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  1. Aggregating Causal Judgments.Richard Bradley, Franz Dietrich & Christian List - 2014 - Philosophy of Science 81 (4):491-515.
    Decision-making typically requires judgments about causal relations: we need to know the causal effects of our actions and the causal relevance of various environmental factors. We investigate how several individuals' causal judgments can be aggregated into collective causal judgments. First, we consider the aggregation of causal judgments via the aggregation of probabilistic judgments, and identify the limitations of this approach. We then explore the possibility of aggregating causal judgments independently of probabilistic ones. Formally, we introduce the problem of causal-network aggregation. (...)
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  • Mentalism Versus Behaviourism in Economics: A Philosophy-of-Science Perspective.Franz Dietrich & Christian List - 2016 - Economics and Philosophy 32 (2):249-281.
    Behaviourism is the view that preferences, beliefs, and other mental states in social-scientific theories are nothing but constructs re-describing people's behaviour. Mentalism is the view that they capture real phenomena, on a par with the unobservables in science, such as electrons and electromagnetic fields. While behaviourism has gone out of fashion in psychology, it remains influential in economics, especially in ‘revealed preference’ theory. We defend mentalism in economics, construed as a positive science, and show that it fits best scientific practice. (...)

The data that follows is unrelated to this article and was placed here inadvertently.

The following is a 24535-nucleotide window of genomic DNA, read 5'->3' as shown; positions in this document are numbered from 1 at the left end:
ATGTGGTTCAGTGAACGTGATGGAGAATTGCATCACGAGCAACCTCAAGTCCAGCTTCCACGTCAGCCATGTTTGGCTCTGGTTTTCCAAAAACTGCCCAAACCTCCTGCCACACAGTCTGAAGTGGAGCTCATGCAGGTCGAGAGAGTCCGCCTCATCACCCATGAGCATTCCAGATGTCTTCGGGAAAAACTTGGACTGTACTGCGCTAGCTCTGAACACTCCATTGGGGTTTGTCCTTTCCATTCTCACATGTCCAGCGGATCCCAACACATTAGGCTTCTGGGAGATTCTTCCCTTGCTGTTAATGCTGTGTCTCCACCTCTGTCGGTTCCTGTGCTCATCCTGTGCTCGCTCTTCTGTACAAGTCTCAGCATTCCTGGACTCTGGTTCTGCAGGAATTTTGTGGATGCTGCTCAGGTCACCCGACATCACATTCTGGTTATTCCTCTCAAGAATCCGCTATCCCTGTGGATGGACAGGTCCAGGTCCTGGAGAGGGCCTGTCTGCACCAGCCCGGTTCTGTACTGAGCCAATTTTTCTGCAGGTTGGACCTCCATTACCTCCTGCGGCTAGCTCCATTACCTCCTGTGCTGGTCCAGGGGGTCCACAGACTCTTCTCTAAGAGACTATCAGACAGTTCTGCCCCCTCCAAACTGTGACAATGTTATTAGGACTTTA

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  • Le comportement et le concept de choix.Jean Baccelli - 2013 - Dialogue 52 (1):43-60.
    This note considers the conceptual part of Sen’s «Internal Consistency of Choice». Amongst the various claims this paper features, two are singled out. A first, negative, claim is that no formal condition of choice consistency is normatively compelling without exception. A second, positive, claim, is that a formal condition of choice consistency is normatively compelling only under some assumptions involving preference. Here, the puzzling choices Sen puts forward are scrutinized and it is argued that such a scrutiny leads to question (...)
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